From an IBI series, one can derive surrogate metrics of HRV: pulse rate variability (PRV) metrics. This tendency has been encouraged by the growing popularity of wrist-worn biometric sensors incorporating the PPG, since they can acquire signals for up to a number of days and with minimal discomfort to the user. Although HRV is the major determinant of PRV, a number of publications  in recent years have highlighted that it is not the only determinant. The same physiological distinctions between heart rate and pulse rate apply here for HRV and PRV.
Pulse Rate Variability as a reliable biomarker
Even though PRV can be influenced by factors not affecting HRV, even the same factors influencing both HRV and PRV may affect these in different ways and to different extents. Even when the PR and HR are exactly the same, their amount of variation is not guaranteed to be the same. For instance, pace-maker-implanted patients whose heart is artificially paced at a constant rate (and therefore who do not demonstrate HRV), still show PRV. 
This difference is caused by the very origin of PRV: between the electrical activity that generates R peaks in the ECG and the peak on the PPG waveform used to identify the cardiac cycle, there are a number of variables that may modulate this time delay. These were already discussed previously when contrasting heart rate and pulse rate.
In conclusion, a growing number of authors  reckon that is more precise to consider PRV as a separate but closely related biomarker than HRV. PRV contains the same information as HRV, as well as several more layers of information from other physiological sources, which should not be considered as errors when comparing to HRV.
Do wrist-worn devices measure HRV or PRV?
As with heart rate and pulse rate, the same rationale applies for heart rate variability (HRV): wrist-worn devices using PPG technology (like the EmbracePlus) are actually measuring pulse rate variability (PRV). Although wrist-worn devices implementing ECG technology could, in theory, be able to measure HRV, the time spans generally required to get some reliable HRV metrics (at least 5 minutes) is too long for the user to comply without significant obtrusion/discomfort.
Nonetheless, research has shown that PPG methods have proven to yield discrepancies of less than 6% for most HRV measures , suggesting that wearable devices measuring PRV through a PPG sensor can still provide an accurate representative view of HRV.
So why do many research papers still use the term ‘HRV’ when actually they are referring to ‘PRV’?
Despite the slight and subtle (yet known) differences between PR and PRV, and HRV and PRV, many research papers still use the term ‘HRV’, even when using a signal of mechanical circulatory activity such as the PPG (and hence they should be using ‘PRV’).
Although both measures are closely interrelated, it is important to distinguish between these terms to reflect the nature of the technology (i.e. sensors and signals) used to compute these metrics of cardiac activity variation, as well as the possible different factors influencing these metrics.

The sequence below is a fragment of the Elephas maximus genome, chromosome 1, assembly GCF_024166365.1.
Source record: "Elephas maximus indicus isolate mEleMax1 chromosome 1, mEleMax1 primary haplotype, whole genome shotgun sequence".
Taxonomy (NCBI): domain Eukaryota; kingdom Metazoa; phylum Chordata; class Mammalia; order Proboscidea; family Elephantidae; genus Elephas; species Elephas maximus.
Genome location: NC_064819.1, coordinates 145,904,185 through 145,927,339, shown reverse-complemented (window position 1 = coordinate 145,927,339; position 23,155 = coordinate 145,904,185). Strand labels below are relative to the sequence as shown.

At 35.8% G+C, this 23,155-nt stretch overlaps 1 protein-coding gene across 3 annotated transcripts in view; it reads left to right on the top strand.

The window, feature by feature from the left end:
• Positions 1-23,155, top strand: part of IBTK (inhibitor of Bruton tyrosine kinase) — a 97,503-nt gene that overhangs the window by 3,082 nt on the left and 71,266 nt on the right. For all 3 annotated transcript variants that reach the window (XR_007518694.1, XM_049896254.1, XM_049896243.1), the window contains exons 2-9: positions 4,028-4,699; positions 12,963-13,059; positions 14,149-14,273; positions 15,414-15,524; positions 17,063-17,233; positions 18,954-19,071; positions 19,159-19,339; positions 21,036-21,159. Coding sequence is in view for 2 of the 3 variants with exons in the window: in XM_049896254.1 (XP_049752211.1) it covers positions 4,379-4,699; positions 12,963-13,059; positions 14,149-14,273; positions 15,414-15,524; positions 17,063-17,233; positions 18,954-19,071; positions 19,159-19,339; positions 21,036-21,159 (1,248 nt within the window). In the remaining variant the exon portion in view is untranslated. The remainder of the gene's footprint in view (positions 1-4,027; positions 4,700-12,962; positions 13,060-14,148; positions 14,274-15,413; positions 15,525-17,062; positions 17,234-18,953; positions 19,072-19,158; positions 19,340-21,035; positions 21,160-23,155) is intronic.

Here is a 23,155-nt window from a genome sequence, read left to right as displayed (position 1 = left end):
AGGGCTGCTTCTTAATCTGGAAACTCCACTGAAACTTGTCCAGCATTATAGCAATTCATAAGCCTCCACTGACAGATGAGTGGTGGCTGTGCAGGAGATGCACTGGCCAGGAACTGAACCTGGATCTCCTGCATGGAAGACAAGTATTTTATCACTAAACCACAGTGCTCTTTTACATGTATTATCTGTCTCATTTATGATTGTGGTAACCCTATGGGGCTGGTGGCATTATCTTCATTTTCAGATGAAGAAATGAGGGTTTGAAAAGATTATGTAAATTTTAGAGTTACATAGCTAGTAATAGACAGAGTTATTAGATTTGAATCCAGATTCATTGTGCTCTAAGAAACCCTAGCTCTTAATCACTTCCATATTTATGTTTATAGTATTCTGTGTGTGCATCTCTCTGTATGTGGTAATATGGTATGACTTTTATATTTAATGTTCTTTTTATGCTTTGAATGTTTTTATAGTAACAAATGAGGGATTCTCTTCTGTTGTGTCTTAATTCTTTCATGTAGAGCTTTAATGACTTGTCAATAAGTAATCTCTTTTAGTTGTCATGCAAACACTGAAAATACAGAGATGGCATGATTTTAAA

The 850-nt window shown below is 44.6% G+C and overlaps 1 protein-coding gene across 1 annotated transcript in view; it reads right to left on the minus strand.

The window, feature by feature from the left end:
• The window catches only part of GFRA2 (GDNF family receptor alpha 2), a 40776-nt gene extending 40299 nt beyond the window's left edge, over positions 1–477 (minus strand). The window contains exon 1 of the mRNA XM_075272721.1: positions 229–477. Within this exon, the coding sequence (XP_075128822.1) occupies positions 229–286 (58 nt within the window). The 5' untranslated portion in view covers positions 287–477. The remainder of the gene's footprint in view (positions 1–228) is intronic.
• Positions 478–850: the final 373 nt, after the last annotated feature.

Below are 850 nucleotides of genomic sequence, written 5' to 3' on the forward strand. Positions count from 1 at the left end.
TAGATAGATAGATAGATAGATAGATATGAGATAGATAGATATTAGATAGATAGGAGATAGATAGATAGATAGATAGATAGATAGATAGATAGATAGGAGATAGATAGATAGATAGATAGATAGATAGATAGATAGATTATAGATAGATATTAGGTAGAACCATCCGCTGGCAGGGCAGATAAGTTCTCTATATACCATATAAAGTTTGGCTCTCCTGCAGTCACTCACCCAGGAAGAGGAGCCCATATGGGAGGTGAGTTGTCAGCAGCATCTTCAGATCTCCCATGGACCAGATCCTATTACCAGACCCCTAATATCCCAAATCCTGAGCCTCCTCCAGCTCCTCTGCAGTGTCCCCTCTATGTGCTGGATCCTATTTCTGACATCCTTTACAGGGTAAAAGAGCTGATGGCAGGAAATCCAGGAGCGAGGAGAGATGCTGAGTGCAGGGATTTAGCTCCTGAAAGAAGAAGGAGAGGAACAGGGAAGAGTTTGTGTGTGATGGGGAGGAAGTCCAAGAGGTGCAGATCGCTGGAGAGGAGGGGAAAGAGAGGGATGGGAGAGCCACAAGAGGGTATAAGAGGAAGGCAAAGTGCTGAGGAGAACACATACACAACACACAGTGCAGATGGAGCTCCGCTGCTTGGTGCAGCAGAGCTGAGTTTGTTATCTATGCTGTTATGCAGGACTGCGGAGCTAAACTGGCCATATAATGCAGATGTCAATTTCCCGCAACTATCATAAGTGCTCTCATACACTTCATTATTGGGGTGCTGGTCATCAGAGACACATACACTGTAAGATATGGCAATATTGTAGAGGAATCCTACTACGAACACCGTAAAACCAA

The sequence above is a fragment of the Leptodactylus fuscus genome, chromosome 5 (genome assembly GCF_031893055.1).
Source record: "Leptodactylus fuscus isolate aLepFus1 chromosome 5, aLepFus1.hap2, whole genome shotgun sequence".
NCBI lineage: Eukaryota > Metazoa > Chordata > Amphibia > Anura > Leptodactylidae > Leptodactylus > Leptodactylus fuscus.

In the past, in a research setting, the subtle distinctions between HR/PR and HRV/PRV might have been implicitly clear. However, as the technology has advanced and these types of wrist-worn biometric sensors have become more ubiquitous (particularly to the general public), the need to explicitly distinguish between these terms has grown. To this end, regulatory bodies of medical devices have begun enforcing the use of the correct terminology (i.e. the distinction between PR and HR, and PRV and HRV) in such devices when referring to the technology used to measure cardiac activity.
Glossary of terms
- ECG (electrocardiogram) - a signal of electrical cardiac activity.
- PPG (photoplethysmogram) - an optically-derived signal of peripheral mechanical cardiac activity.
- HR (heart rate) – a measure of the rate of cardiac cycles derived from a measure of electrical heart activity such as the ECG (usually through a consideration of the time interval between adjacent R peaks on the ECG).
- HRV (heart rate variability) - a measure of the variation of the heart rate.
- IBI (inter-beat interval) - a different measure of the time interval between adjacent cardiac cycles more commonly used with the PPG signal.
- PR (pulse rate) – a measure of the rate of cardiac cycles derived from a measure of peripheral mechanical heart activity such as the PPG.
- PRV: pulse rate variability - a measure of the variation of the pulse rate.
- Biometric sensor/device: a device capable of recording one or more physiological signals, and extracting useful biomarkers from them.
- Differences in pulse rate variability with measurement site
- Ambient temperature effect on pulse rate variability as an alternative to heart rate variability in young adult
- An Overview of Heart Rate Variability Metrics and Norms
- Pulse rate variability: a new biomarker, not a surrogate for heart rate variability
- How accurate is pulse rate variability as an estimate of heart rate variability? A review on studies comparing photoplethysmographic technology with an electrocardiogram
- Comparison of HRV parameters derived from photoplethysmography and electrocardiography signals